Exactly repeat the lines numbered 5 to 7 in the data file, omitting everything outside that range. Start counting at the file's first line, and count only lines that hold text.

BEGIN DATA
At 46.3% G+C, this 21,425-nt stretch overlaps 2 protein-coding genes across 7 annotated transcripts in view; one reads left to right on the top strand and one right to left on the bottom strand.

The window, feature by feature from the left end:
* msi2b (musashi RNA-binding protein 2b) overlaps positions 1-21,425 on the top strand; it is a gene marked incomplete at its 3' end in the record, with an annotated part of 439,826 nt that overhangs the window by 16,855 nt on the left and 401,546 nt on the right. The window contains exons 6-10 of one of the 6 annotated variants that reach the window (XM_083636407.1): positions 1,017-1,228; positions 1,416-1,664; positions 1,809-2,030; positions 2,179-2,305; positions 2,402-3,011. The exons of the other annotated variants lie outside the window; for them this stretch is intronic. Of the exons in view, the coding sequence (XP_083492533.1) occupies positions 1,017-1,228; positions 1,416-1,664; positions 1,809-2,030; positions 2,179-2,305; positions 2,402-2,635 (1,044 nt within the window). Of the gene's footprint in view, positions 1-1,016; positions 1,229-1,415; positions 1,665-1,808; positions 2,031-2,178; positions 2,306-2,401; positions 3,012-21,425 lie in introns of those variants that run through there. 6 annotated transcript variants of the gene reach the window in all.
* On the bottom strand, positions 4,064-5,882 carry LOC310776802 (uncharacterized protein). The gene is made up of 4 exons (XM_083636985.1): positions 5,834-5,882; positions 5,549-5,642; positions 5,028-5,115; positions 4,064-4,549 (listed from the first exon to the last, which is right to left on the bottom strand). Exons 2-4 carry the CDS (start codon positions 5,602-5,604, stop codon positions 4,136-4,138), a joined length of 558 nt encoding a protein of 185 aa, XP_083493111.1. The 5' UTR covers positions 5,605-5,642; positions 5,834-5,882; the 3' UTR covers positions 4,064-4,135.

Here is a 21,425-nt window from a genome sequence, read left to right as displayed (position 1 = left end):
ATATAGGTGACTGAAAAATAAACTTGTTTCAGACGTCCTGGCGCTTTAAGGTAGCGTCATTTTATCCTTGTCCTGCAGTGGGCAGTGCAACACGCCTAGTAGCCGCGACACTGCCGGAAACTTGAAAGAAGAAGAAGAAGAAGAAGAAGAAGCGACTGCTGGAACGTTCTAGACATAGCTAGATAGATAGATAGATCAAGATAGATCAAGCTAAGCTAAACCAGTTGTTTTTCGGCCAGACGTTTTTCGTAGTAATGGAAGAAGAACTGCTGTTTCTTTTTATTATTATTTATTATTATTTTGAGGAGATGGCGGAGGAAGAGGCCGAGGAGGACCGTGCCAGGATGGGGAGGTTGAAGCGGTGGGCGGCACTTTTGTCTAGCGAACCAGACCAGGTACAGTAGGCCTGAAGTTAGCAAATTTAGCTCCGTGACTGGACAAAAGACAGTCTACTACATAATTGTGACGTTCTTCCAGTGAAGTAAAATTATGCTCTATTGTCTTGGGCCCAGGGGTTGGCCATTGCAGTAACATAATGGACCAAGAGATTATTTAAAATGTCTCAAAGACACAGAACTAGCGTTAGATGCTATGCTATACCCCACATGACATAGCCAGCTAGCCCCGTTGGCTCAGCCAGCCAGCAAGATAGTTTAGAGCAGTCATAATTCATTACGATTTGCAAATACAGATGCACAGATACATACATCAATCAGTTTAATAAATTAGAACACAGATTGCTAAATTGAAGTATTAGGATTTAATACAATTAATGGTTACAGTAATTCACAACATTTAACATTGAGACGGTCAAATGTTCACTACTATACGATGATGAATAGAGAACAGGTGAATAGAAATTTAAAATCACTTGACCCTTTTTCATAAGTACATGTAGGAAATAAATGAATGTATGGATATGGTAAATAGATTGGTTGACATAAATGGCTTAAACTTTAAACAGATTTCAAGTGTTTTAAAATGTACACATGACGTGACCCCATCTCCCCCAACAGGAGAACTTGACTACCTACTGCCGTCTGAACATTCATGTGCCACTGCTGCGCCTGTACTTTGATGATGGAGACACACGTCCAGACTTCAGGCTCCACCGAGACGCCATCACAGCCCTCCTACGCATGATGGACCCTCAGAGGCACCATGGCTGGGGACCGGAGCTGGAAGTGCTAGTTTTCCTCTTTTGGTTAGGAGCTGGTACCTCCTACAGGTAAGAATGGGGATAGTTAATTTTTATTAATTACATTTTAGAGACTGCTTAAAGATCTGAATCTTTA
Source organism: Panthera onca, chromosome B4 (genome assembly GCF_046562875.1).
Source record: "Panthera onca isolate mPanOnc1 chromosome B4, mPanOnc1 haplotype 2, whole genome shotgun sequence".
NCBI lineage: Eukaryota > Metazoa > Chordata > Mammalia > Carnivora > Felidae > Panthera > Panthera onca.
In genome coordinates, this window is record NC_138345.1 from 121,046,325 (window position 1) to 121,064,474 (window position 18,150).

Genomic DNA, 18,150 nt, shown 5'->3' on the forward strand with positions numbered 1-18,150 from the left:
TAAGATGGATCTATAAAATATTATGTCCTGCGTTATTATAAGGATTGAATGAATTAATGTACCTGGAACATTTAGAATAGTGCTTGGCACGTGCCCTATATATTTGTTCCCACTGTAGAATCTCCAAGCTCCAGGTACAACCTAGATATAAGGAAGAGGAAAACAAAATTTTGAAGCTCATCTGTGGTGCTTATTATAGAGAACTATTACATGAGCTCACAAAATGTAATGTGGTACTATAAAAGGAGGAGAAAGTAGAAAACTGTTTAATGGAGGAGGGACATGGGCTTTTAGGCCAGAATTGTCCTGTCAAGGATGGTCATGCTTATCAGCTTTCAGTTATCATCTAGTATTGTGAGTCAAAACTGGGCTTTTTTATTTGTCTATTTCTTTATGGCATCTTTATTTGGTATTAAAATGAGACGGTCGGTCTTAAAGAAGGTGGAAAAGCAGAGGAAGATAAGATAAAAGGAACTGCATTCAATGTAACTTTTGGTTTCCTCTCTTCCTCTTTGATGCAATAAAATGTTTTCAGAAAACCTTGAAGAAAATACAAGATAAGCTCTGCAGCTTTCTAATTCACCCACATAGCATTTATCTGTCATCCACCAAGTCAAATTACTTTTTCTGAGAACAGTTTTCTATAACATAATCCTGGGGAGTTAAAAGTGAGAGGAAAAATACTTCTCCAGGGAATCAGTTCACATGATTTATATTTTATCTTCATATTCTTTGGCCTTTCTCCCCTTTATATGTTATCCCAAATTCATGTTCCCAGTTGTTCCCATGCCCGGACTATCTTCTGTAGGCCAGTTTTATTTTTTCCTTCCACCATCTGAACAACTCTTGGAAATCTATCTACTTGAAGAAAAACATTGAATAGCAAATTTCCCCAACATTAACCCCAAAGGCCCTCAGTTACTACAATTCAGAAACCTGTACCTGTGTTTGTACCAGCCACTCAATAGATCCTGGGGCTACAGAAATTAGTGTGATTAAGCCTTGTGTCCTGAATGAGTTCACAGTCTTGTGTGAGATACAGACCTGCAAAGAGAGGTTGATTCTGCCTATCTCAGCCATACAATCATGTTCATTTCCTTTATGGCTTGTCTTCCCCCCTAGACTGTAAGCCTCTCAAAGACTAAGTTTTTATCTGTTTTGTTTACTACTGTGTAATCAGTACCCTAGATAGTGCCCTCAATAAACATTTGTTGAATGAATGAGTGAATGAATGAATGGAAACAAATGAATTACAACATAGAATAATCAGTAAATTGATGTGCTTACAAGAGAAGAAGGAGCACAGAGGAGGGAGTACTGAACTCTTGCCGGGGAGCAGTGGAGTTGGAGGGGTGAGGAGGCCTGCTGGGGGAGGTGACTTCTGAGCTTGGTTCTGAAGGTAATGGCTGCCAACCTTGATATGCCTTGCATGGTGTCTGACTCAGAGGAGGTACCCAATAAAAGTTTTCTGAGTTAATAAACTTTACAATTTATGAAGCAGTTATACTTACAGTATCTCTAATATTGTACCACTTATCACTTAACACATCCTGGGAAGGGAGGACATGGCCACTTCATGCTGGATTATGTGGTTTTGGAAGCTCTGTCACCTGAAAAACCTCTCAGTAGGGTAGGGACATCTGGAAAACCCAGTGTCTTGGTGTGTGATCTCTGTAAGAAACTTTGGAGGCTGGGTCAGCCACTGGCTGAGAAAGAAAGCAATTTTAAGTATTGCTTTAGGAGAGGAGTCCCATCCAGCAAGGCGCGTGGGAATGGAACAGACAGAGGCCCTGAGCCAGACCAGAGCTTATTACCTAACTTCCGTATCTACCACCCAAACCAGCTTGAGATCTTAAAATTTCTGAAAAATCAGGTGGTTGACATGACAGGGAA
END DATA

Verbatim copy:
Here is a 21,425-nt window from a genome sequence, read left to right as displayed (position 1 = left end):
ATATAGGTGACTGAAAAATAAACTTGTTTCAGACGTCCTGGCGCTTTAAGGTAGCGTCATTTTATCCTTGTCCTGCAGTGGGCAGTGCAACACGCCTAGTAGCCGCGACACTGCCGGAAACTTGAAAGAAGAAGAAGAAGAAGAAGAAGAAGCGACTGCTGGAACGTTCTAGACATAGCTAGATAGATAGATAGATCAAGATAGATCAAGCTAAGCTAAACCAGTTGTTTTTCGGCCAGACGTTTTTCGTAGTAATGGAAGAAGAACTGCTGTTTCTTTTTATTATTATTTATTATTATTTTGAGGAGATGGCGGAGGAAGAGGCCGAGGAGGACCGTGCCAGGATGGGGAGGTTGAAGCGGTGGGCGGCACTTTTGTCTAGCGAACCAGACCAGGTACAGTAGGCCTGAAGTTAGCAAATTTAGCTCCGTGACTGGACAAAAGACAGTCTACTACATAATTGTGACGTTCTTCCAGTGAAGTAAAATTATGCTCTATTGTCTTGGGCCCAGGGGTTGGCCATTGCAGTAACATAATGGACCAAGAGATTATTTAAAATGTCTCAAAGACACAGAACTAGCGTTAGATGCTATGCTATACCCCACATGACATAGCCAGCTAGCCCCGTTGGCTCAGCCAGCCAGCAAGATAGTTTAGAGCAGTCATAATTCATTACGATTTGCAAATACAGATGCACAGATACATACATCAATCAGTTTAATAAATTAGAACACAGATTGCTAAATTGAAGTATTAGGATTTAATACAATTAATGGTTACAGTAATTCACAACATTTAACATTGAGACGGTCAAATGTTCACTACTATACGATGATGAATAGAGAACAGGTGAATAGAAATTTAAAATCACTTGACCCTTTTTCATAAGTACATGTAGGAAATAAATGAATGTATGGATATGGTAAATAGATTGGTTGACATAAATGGCTTAAACTTTAAACAGATTTCAAGTGTTTTAAAATGTACACATGACGTGACCCCATCTCCCCCAACAGGAGAACTTGACTACCTACTGCCGTCTGAACATTCATGTGCCACTGCTGCGCCTGTACTTTGATGATGGAGACACACGTCCAGACTTCAGGCTCCACCGAGACGCCATCACAGCCCTCCTACGCATGATGGACCCTCAGAGGCACCATGGCTGGGGACCGGAGCTGGAAGTGCTAGTTTTCCTCTTTTGGTTAGGAGCTGGTACCTCCTACAGGTAAGAATGGGGATAGTTAATTTTTATTAATTACATTTTAGAGACTGCTTAAAGATCTGAATCTTTA
Source organism: Panthera onca, chromosome B4 (genome assembly GCF_046562875.1).